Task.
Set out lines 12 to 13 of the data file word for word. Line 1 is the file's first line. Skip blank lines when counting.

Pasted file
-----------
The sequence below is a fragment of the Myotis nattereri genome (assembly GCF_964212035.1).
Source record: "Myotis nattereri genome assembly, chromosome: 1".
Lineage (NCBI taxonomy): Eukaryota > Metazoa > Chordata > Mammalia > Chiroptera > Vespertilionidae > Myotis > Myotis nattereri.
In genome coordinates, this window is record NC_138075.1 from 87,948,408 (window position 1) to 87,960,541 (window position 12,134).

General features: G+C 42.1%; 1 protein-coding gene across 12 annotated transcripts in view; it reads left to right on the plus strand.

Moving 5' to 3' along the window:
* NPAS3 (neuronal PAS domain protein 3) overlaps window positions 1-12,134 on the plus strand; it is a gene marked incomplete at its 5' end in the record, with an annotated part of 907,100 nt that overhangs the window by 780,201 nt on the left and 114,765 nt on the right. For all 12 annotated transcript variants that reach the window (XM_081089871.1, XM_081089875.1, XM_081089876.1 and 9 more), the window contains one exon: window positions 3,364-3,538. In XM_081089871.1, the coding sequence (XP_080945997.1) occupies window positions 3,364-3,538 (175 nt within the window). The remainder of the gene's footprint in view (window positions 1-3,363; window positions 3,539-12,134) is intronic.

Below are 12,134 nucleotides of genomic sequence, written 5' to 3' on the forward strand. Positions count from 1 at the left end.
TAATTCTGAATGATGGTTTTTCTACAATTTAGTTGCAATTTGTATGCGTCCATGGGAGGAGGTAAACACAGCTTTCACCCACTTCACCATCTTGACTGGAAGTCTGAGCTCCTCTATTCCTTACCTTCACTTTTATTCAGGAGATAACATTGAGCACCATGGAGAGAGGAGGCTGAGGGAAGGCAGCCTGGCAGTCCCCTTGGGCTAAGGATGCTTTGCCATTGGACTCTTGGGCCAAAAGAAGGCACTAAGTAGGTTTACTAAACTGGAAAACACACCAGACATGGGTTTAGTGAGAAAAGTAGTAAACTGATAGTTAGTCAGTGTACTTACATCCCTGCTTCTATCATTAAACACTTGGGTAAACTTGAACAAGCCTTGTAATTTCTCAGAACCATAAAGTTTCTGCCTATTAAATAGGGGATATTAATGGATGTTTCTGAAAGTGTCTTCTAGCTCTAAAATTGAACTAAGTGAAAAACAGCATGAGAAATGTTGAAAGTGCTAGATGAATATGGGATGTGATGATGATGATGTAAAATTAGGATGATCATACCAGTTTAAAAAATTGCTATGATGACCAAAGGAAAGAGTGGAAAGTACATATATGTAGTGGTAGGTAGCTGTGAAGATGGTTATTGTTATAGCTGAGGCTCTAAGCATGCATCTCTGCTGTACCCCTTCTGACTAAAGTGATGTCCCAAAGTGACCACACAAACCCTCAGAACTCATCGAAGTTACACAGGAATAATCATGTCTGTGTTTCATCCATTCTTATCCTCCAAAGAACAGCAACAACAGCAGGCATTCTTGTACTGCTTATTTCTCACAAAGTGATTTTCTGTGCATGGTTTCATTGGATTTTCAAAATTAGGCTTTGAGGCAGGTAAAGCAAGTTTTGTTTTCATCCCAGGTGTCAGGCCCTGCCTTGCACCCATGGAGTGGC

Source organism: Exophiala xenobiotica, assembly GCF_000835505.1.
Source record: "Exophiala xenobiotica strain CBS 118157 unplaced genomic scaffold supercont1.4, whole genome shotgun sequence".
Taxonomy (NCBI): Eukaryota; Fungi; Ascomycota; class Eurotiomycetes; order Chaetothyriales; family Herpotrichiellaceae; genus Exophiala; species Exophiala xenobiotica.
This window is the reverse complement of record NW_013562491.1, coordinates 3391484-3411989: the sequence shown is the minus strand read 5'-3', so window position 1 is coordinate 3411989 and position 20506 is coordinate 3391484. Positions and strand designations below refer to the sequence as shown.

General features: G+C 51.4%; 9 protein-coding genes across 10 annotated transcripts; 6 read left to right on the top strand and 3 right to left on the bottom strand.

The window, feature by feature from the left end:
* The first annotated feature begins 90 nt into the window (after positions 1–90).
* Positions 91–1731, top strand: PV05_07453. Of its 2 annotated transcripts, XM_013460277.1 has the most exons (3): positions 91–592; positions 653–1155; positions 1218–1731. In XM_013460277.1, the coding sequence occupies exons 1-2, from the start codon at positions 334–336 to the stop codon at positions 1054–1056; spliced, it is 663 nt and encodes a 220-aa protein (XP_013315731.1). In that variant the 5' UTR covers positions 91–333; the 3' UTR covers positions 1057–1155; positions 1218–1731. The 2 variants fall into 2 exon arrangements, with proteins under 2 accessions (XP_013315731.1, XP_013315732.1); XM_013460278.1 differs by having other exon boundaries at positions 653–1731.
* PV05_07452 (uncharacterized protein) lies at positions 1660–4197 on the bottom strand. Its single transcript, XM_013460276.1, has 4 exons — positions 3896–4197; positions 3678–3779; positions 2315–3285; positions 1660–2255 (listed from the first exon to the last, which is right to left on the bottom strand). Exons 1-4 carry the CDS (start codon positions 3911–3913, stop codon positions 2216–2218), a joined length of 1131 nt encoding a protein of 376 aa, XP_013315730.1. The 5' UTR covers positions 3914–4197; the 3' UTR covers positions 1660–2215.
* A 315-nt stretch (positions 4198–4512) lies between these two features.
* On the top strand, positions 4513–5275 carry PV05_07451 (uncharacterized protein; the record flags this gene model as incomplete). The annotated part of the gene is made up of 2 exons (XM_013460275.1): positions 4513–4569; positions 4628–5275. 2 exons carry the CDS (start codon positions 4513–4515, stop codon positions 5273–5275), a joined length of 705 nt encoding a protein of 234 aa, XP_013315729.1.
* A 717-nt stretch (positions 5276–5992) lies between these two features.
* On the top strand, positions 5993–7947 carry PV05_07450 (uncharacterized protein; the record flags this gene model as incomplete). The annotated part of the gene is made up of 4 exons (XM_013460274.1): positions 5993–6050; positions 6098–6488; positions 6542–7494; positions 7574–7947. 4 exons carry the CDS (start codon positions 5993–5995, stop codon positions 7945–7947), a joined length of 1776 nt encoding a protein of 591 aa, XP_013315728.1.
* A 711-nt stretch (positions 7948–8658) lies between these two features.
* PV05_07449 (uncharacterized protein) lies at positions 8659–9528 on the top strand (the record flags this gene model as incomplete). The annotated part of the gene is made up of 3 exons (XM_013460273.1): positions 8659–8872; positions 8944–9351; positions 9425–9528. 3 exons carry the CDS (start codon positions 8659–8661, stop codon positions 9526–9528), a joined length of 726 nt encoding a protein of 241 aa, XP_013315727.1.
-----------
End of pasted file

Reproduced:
Taxonomy (NCBI): Eukaryota; Fungi; Ascomycota; class Eurotiomycetes; order Chaetothyriales; family Herpotrichiellaceae; genus Exophiala; species Exophiala xenobiotica.
This window is the reverse complement of record NW_013562491.1, coordinates 3391484-3411989: the sequence shown is the minus strand read 5'-3', so window position 1 is coordinate 3411989 and position 20506 is coordinate 3391484. Positions and strand designations below refer to the sequence as shown.